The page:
LEXINGTON, Kentucky. Last season, Rich Scangarello sat in the San Francisco 49ers’ conference room on the eve of their game against the Arizona Cardinals.

The LSU-Kentucky game was broadcast on a large-screen TV in the room, and Scangarello and other members of the 49ers organization, including general manager John Lynch and assistant general manager Adam Peters, watched as they waited for the game to begin. Kentucky quarterback Will Lewis put on a show, throwing three touchdowns and running two more in a 42-21 win.

- Advertisement -

Scangarello, the 49ers quarterbacks coach at the time, turned to Peters and said, “Who is that quarterback?

- Advertisement -

Little did Scangarello know that the off-season would lead to his hiring as Lewis’ offensive coordinator in Kentucky, and it didn’t take long for Scangarello to realize the talent he inherited from Lewis, who went from understudy in Pennsylvania to one of the draft’s hottest commodities. The NFL, seemingly in the blink of an eye.

- Advertisement -

On the big board for the 2023 draft, Sportzshala’s Mel Keeper has a 6-foot-3, 235-pound Lewis ranked No. 4 overall and No. 2 quarterback behind Ohio State’s CJ Stroud.

One NFL personnel director who has extensively studied Lewis and seen him live this season told Sportzshala that he sees a lot of Josh Allen in the Lewis in terms of arm strength, athletic ability and physical size.

“He just needs to keep working on his composure, timing and accuracy under pressure, but he’s one of the most intriguing quarterback prospects in this class,” the HR director said. “Josh Allen also had some accuracy and timing inconsistencies, but we saw how it ended.

“As [Levis] becomes more comfortable and more rhythmic in this scheme, I feel that at the end of the season he will play even better football than what he is recording right now. He has all the physical data and a lot of pluses.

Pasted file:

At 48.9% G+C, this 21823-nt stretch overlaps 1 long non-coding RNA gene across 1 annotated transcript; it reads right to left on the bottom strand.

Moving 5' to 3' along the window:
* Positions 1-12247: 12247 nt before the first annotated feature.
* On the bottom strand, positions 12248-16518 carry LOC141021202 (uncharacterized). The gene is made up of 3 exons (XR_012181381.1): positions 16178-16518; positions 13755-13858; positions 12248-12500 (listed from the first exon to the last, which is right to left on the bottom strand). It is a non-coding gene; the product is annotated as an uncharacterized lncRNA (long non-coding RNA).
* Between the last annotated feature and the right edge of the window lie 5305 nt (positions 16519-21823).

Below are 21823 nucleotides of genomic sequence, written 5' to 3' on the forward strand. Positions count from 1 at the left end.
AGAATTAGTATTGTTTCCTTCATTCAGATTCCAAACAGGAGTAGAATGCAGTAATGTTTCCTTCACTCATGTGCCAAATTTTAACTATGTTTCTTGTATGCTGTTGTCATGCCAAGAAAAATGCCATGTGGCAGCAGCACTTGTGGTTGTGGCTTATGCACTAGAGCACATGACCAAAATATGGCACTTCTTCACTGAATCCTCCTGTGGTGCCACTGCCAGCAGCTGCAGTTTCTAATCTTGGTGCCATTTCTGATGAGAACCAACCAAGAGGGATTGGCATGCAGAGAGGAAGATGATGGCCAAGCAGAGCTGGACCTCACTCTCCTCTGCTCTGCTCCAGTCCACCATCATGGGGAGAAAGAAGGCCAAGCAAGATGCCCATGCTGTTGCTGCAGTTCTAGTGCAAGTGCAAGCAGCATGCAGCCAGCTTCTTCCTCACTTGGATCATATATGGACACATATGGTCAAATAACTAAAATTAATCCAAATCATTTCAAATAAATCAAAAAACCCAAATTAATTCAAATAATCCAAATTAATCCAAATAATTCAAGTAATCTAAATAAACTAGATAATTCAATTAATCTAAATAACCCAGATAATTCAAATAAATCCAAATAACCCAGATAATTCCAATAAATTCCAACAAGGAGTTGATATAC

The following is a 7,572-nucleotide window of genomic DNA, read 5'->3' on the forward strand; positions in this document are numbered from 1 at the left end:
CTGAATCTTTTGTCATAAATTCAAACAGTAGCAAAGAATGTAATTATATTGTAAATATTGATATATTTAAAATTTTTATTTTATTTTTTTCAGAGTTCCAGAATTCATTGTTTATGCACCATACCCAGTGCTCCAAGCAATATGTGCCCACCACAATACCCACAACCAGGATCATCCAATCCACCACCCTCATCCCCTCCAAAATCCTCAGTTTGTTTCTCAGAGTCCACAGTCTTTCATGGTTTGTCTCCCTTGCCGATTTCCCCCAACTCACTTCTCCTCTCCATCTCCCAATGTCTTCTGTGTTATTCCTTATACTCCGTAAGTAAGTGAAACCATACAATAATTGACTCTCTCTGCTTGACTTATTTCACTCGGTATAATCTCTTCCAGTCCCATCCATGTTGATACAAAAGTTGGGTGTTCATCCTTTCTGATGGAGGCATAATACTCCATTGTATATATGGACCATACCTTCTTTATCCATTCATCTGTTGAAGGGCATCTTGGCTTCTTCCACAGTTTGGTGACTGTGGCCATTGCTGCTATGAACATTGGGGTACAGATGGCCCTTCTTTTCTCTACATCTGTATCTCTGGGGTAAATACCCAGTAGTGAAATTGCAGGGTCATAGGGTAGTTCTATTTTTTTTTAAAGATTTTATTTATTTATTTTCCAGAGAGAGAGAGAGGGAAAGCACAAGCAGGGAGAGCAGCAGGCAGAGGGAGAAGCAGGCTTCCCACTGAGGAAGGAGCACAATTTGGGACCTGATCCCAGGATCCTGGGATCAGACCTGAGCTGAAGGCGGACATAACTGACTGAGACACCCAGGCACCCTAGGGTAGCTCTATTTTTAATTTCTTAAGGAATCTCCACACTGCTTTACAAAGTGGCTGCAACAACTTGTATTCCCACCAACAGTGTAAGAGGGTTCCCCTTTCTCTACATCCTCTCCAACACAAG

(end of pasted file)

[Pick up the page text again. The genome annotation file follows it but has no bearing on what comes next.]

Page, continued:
Scangarello is the fourth offensive coordinator under whom Lewis has played in as many years since his redshirt rookie season at Penn State in 2019. All systems were slightly different, even the one that Lewis played last season when Liam Cohen was head coach. Wildcats offensive coordinator. Cohen left in February to become the Los Angeles Rams’ offensive coordinator.

“Will is as talented as anyone I’ve evaluated over the past five years. The only two guys I would compare him to, if you could see it clearly, would be Joe Barrow and Josh Allen,” said Scangarello, who spent the previous five years. season in the NFL and was the 2019 Denver Broncos offensive coordinator.

“I think he’ll be number one in the draft.”


ASCENT OF LEVIS ON The pinnacle of the NFL draft boards might surprise some, but not Lewis. Even when he was relegated to running quarterback for Penn State and playing second fiddle to Sean Clifford, Lewis never doubted he was going to get his chance—somewhere.

“I have always been confident in myself. I always thought I was the best quarterback in the country and no one else was going to tell me otherwise,” said Lewis, who had only 102 assists in two seasons at Penn State. “I just needed a platform to prove it. I needed to be able to play comfortably in position at this level, and I feel like that’s something I didn’t have at Penn State.”